It’s okay if you’re at an age where you have responsibilities or a job, dinner placemats are for grownups too!
Japanese designer Shinzi Katoh is one the leaders in Zakka, or “various goods,” a group of products in Japan with a positive outlook.
It could be a wooden clothespin by an obscure company in New Hampshire, it could be an empty tomato-paste can saved for planting basil. Zakka is the art of seeing the savvy in the ordinary and mundane; it’s also the act of paying hard cash for such things as can openers in “skeleton pink” (think iMac translucence), just so one’s friends will know they’re dealing with someone who pays extra for a minor sensory pleasure. – Kaori Shoji for New York Times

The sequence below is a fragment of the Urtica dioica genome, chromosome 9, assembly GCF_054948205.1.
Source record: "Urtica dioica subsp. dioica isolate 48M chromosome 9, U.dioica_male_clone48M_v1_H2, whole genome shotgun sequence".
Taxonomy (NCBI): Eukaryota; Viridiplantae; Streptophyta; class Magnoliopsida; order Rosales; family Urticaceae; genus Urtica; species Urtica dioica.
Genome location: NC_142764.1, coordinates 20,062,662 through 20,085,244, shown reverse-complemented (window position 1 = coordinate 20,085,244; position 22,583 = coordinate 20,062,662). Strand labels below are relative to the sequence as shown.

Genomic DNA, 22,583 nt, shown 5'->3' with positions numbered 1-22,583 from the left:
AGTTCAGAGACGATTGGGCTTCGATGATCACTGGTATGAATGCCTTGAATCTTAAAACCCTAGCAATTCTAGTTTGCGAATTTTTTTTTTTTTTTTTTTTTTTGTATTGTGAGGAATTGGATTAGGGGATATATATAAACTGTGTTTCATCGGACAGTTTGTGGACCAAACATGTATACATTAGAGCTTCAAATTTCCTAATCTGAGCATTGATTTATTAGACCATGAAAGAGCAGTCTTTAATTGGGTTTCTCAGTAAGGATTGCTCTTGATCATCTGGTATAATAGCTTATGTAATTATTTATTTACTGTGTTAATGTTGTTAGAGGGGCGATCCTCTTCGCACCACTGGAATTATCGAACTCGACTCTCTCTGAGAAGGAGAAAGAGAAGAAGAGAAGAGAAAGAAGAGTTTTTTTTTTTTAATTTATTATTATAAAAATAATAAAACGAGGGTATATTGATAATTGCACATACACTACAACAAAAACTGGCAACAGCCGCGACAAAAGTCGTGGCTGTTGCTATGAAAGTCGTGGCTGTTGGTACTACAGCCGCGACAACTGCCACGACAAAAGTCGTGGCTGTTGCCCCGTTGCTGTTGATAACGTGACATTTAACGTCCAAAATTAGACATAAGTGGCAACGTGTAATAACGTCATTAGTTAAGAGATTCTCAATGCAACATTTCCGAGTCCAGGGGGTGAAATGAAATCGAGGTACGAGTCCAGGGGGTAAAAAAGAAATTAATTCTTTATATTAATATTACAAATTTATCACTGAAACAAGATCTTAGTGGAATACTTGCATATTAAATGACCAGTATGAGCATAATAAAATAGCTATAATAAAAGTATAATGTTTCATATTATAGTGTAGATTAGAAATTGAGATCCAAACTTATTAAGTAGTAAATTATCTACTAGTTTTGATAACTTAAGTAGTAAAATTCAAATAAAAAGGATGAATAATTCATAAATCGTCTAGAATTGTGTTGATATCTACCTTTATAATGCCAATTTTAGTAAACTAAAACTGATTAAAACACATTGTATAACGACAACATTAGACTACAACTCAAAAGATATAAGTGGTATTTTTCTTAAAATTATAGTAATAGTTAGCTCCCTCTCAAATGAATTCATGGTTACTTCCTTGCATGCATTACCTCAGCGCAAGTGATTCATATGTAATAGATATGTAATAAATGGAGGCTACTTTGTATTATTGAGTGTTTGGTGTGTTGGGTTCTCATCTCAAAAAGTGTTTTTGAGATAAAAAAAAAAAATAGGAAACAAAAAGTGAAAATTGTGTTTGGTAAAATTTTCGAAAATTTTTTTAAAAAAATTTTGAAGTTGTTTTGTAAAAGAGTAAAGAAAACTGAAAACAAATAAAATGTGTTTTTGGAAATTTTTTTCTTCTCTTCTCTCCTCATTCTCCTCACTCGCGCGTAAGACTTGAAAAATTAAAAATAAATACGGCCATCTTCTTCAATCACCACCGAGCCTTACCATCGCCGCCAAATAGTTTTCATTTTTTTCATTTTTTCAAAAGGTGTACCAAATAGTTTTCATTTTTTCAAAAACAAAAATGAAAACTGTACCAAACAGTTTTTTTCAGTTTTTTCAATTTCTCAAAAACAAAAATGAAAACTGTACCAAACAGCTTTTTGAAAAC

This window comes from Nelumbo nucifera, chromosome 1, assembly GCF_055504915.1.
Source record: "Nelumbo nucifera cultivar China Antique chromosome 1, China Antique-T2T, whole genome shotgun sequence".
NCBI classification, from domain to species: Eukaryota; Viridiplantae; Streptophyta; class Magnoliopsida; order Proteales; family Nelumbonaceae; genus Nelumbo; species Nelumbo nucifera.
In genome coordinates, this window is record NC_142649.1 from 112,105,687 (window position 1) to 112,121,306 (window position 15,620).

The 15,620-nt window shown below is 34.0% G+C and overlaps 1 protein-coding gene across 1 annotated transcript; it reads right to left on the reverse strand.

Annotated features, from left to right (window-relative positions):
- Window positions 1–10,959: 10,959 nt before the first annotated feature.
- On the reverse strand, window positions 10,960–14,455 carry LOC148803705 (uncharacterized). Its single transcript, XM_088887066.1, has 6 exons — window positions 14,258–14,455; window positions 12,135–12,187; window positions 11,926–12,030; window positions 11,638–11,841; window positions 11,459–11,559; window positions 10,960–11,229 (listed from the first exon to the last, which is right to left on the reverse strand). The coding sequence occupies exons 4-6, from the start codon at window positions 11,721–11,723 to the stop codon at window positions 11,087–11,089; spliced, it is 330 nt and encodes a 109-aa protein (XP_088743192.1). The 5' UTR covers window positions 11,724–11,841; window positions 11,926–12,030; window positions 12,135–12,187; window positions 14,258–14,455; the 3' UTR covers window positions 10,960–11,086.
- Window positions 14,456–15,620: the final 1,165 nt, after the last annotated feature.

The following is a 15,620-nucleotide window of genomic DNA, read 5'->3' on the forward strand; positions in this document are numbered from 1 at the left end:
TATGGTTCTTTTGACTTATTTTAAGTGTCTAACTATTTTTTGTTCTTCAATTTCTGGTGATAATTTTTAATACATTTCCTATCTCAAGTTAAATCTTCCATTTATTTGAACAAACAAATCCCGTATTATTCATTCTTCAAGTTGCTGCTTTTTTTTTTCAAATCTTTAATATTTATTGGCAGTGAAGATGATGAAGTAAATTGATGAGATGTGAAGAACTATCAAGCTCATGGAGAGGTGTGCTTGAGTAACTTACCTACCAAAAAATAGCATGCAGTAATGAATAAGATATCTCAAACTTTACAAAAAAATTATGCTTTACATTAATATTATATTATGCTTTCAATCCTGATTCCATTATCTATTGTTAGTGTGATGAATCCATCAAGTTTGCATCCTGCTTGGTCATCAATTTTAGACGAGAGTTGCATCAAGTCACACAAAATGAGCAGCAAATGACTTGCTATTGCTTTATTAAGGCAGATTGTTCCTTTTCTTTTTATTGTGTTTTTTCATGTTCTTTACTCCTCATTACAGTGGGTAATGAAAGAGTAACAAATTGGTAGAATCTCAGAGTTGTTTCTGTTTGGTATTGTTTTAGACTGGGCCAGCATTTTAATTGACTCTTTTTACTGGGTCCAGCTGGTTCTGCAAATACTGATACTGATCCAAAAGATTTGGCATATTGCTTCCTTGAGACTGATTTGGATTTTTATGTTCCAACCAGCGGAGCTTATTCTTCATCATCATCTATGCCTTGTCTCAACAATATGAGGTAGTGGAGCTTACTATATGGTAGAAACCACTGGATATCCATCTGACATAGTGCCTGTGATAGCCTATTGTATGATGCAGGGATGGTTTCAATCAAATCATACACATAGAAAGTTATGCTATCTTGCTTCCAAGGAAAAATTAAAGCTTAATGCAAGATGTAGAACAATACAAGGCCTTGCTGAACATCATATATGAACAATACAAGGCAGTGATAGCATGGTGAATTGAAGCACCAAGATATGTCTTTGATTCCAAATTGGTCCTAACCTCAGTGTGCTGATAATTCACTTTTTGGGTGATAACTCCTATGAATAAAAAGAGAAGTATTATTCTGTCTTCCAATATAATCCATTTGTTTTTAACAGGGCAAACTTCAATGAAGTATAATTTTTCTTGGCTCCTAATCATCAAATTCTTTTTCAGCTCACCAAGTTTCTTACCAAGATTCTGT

Considering his artwork, it should come to little surprise that he is also an illustrator of children books.
Placemats measure approximately 11″ by 17.”
“The bee came into the beautiful garden. There are many plants. We can eat some of them. Others we can pick and take home in order to decorate.”
“A green leaf and a Little Red Ladybird”
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